Cheers to the Vita community for a great 2017, and by some miracle a good-looking 2018

There's so much I wanted to write in this year, but never had the time or the reality to proceed with. For example, there's no "Here's how good movies look on Sony's HD Vita OLED successor" or "10 new cool features in the latest Vita firmware update."

I'd also love to spend time recording quality videos for YouTube but it has long been established I have a face for radio and a voice for mime! However, others have been producing sterling work, and doing Sony's job for them, supporting the Vita through Hell and low puddles, alongside my little blog here.

Somehow, by the miracles worked from the people below, despite Sony having moved on and the specialist press only getting excited at hacks, games they want to talk about or feature removals, the Vita is looking at a strong 2018! Well done everyone for making and talking about the games.

Love your developer

First are foremost are the developers still crafting games, hustling ports and working their butts off to bring us entertainment well into 2018 and beyond, for what it has to be said, is a minimal reward. You can follow those active on Twitter, on this list. Free free to nudge me with any additions.

Be kind to content makers

Quite a few people are still maintaining the community with Vita sites and blogs. Kresnik Ahtreide‏ has put a huge amount of effort into a fine set of articles on the output of key publishers from Sony, Atlus, Aksys, Sega, Devolver and others who have helped keep the ball rolling.

Sites like Vita Player continue with a wide range of news and reviews, and there are many more in other languages from Poland to Spain and far beyond. Check out the full list on the Vita Family page.

Blue Maxima's YouTube channel or 2old4gaming are good places to head for gameplay clips of the latest games and news. Gadget Girl Kylie has plenty of walkthroughs for the likes of Digimon, Sword Art Online and other epics.

Then we have folk like 6axis who provide regularly scheduled multiplayer get-togethers, to keep games like Freedom Wars, Killzone and God Eater together.

Wednesday, December 20, 2017

2017's best performing game launches in Japan

With faith restored in Vita game sales by the decent impact of Hacker's Memory in the Media Create chart, I figured now is a good time to look at the best selling launches in Japan over the year. Note, these numbers exclude digital sales!

For a start, we can see why Super Robot Wars X is on the schedule for 2018! The little robots and the psycho killers from Danganronpa look like the only standout series left running on the Vita, when it comes to sales.

1. Super Robot Wars V (Bandai Namco) - 83,733
2. Danganronpa V3: Killing Harmony  (Spike Chunsoft) - 76,166
3. Accel World Vs. Sword Art Online: Millennium Twilight (Bandai Namco) - 38,653
4. Uta no Prince-Sama: Repeat Love (Broccoli) - 29,008
5. Dungeon Travelers 2-2 (AquaPlus) 27,381
6. Digimon Story Hacker's Memory (Bandai Namco) 24,636

Elsewhere, it is mostly long-running series or crossovers helping keep up the Vita's profile. The rest are an endless series of visual novels, love adventures and so on, with literally 100s of the little rascals not making this list.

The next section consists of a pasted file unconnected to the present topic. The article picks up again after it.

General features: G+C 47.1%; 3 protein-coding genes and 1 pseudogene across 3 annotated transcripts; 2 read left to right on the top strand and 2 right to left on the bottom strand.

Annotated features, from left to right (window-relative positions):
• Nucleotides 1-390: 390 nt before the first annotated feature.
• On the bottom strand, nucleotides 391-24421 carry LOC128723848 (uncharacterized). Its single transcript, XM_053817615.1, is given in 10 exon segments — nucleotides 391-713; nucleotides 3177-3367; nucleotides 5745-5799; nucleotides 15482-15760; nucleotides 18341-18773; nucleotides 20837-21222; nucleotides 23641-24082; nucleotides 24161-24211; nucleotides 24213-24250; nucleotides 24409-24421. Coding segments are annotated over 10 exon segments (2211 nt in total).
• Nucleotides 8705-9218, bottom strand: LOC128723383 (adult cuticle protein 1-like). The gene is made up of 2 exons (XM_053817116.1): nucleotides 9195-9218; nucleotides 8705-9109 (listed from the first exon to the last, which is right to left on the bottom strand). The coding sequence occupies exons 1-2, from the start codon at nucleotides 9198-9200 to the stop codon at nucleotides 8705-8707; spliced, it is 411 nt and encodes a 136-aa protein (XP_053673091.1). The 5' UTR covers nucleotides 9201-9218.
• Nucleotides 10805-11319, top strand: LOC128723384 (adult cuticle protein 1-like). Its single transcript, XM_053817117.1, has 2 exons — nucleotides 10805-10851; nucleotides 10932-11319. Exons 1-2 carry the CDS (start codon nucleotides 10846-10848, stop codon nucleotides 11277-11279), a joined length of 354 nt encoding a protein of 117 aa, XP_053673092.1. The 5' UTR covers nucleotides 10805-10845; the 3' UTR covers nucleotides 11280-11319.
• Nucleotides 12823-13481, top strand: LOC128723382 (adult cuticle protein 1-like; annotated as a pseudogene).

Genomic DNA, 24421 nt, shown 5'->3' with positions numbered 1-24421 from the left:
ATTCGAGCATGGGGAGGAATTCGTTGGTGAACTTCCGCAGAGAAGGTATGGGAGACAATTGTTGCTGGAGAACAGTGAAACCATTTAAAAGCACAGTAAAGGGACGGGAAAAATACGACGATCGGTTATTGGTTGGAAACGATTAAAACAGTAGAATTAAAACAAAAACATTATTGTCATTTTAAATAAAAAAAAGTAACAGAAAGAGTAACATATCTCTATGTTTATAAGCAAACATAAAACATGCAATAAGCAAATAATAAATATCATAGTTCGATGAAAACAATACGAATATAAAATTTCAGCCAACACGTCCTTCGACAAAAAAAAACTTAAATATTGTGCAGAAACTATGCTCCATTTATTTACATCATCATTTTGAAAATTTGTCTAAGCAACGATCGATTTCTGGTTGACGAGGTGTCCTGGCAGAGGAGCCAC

Scattered among them a few poor showings, with new RPGs like The Lost Child and Tokyo Clanpool failing to make a major dent. Bandai clearly remain the leading publishers, but there's a healthy supporting cast helping to keep the Vita moving in 2018. As long as they are happy selling 5,000 copies per games, perhaps that enough to see them into 2019!

7. Uta no Prince-sama: Amazing Aria & Sweet Serenade Love (Broccoli) – 19,904
8. Itadaki Street: Dragon Quest & Final Fantasy 30th Anniversary (Square Enix) – 18,784
9. Valkyria Revolution (Sega) - 18,219
10. Warriors Stars  (Koei Tecmo) - 17,866

Blue Reflection (Koei Tecmo) - 13,850
Harukanaru Toki no Naka de 3 Ultimate (Koei Tecmo) - 13,682
Sukitomo. Tsukiuta. 12 Memories (Bandai) - 12,763
Re:Zero - Kara Hajimeru Isekai Seikatsu - Death or Kiss (5pb.) - 11,762
Osomatsu-San: The Game - Hang-Up Finding Employment Advice (Idea Factory) 11,579

Konoyo no Hate de Koi o Utau Shoujo: Yu-No  (5pb.) - 8,858
Omega Labyrinth Z  (D3Publisher) - 8,821
Gun Gun Pixies (Compile Heart) 8,675
Yomawari: Midnight Shadows (Nippon Ichi) - 8,255
Nights of Azure 2: Bride of the New Moon (Koei Tecmo)  7,168

Shiin (Experience) - 7,099
Kono Yokubukai Game ni Shinpan o! (5pb.) - 7,000
Kenka Bancho Otome: Kanzenmuketsu no My Honey (Spike Chunsoft) - 6,931
Chaos;Child: Love Chu Chu!! (5pb.)  - 6,240
Kamaitachi no Yoru: Rinne Saisei (5pb.) - 6,140

Nil Admirari no Tenbin: Kuroyuri En'youtan (Idea Factory)  5,450
God Wars: Future Past (Kadokawa) - 5,291
Tokyo Clanpool (Compile Heart)  5,197
Valkyrie Drive: Bhikkhuni - Bikini Party Edition (Marvelous)  - 5,078
Sousei no Onmyouji (Bandai Namco) - 4,681
Shinobi, Koi Utsutsu: Kanmitsu Hana Emaki (Idea Factory) - 4,629
Occultic;Nine (Mages) - 4,595
Hana Oboro: Sengoku Denranki  (Idea Factory)  - 4,522
Shiro to Kuro no Alice (Idea Factory) 4,385
Black Wolves Saga: Weiss und Schwarz (Idea Factory) - 3,890
New Game! The Challenge Stage!  (5pb.) - 3,662
The Lost Child (Kadokawa) - 3,658

Depending on interest, I may do a total sales version of this, but first week sales are pretty decisive in Japan, especially for a niche format like the Vita. Only Minecraft on Vita had legs for more than a few weeks in the chart! Let me know if I've missed something!